Empathy is the secret ingredient that makes cooperation – and civilization – possible

Human societies are so prosperous mostly because of how altruistic we are. Unlike other animals, people cooperate even with complete strangers. We share knowledge on Wikipedia, we show up to vote, and we work together to responsibly manage natural resources.

But where do these cooperative skills come from and why don’t our selfish instincts overwhelm them? Using a branch of mathematics called evolutionary game theory to explore this feature of human societies, my collaborators and I found that empathy – a uniquely human capacity to take another person’s perspective – might be responsible for sustaining such extraordinarily high levels of cooperation in modern societies.

Social rules of cooperation

For decades scholars have thought that social norms and reputation can explain much altruistic behavior. Humans are far more likely to be kind to individuals they see as “good,” than they are to people of “bad” reputation. If everyone agrees that being altruistic toward other cooperators earns you a good reputation, cooperation will persist.

This universal understanding of whom we see as morally good and worthy of cooperation is a form of social norm – an invisible rule that guides social behavior and promotes cooperation. A common norm in human societies called “stern judging,” for instance, rewards cooperators who refuse to help bad people, but many other norms are possible.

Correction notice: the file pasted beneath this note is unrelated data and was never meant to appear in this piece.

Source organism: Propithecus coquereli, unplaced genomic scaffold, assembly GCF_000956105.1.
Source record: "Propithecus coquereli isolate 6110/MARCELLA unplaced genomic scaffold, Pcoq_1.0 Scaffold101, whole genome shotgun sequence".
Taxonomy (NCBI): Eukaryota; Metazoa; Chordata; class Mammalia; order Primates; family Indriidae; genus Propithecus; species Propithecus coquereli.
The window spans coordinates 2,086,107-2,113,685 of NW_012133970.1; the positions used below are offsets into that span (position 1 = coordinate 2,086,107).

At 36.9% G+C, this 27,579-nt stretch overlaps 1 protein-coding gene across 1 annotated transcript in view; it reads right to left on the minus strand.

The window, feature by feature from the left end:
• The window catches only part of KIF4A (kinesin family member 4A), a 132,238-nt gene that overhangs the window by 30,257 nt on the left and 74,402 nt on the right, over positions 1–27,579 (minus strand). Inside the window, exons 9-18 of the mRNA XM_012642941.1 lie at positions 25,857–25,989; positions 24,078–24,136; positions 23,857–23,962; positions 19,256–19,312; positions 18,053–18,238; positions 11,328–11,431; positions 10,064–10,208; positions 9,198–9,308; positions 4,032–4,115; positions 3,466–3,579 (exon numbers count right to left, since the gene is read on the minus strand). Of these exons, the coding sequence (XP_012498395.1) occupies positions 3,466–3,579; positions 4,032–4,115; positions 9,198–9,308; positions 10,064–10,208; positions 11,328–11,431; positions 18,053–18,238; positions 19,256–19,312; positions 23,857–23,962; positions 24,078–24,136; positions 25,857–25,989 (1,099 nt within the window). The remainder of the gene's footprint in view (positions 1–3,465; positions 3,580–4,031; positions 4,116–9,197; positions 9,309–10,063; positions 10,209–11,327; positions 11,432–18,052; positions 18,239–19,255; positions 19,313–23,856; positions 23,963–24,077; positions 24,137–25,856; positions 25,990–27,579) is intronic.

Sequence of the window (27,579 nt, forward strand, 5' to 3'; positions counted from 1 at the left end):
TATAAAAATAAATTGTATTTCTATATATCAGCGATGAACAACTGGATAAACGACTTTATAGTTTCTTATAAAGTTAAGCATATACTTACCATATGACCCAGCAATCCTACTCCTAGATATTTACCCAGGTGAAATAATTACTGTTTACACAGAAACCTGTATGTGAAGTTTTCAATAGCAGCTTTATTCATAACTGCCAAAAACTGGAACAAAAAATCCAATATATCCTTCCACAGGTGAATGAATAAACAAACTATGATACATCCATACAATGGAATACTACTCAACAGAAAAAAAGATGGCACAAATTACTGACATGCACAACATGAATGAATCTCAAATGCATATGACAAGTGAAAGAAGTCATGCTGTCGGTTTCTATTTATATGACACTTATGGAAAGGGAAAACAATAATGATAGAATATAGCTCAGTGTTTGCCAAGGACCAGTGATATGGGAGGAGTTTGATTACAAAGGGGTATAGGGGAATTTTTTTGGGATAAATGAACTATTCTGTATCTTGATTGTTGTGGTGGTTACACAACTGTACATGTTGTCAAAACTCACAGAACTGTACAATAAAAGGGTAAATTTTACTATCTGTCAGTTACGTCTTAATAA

This idea that you help one person and someone else helps you is called the theory of indirect reciprocity. However, it’s been built assuming that people always agree on each others’ reputations as they change over time. Moral reputations were presumed to be fully objective and publicly known. Imagine, for instance, an all-seeing institution monitoring people’s behavior and assigning reputations, like China’s social credit system, in which people will be rewarded or sanctioned based on “social scores” calculated by the government.

But in most real-life communities, people often disagree about each others’ reputations. A person who appears good to me might seem like a bad individual from my friend’s perspective. My friend’s judgment might be based on a different social norm or a different observation than mine. This is why reputations in real societies are relative – people have different opinions about what is good or bad.

Using biology-inspired evolutionary models, I set out to investigate what happens in a more realistic setting. Can cooperation evolve when there are disagreements about what is considered good or bad? To answer this question, I first worked with mathematical descriptions of large societies, in which people could choose between various types of cooperative and selfish behaviors based on how beneficial they were. Later I used computer models to simulate social interactions in much smaller societies that more closely resemble human communities.

The results of my modeling work were not encouraging: Overall, moral relativity made societies less altruistic. Cooperation almost vanished under most social norms. This meant that most of what was known about social norms promoting human cooperation may have been false.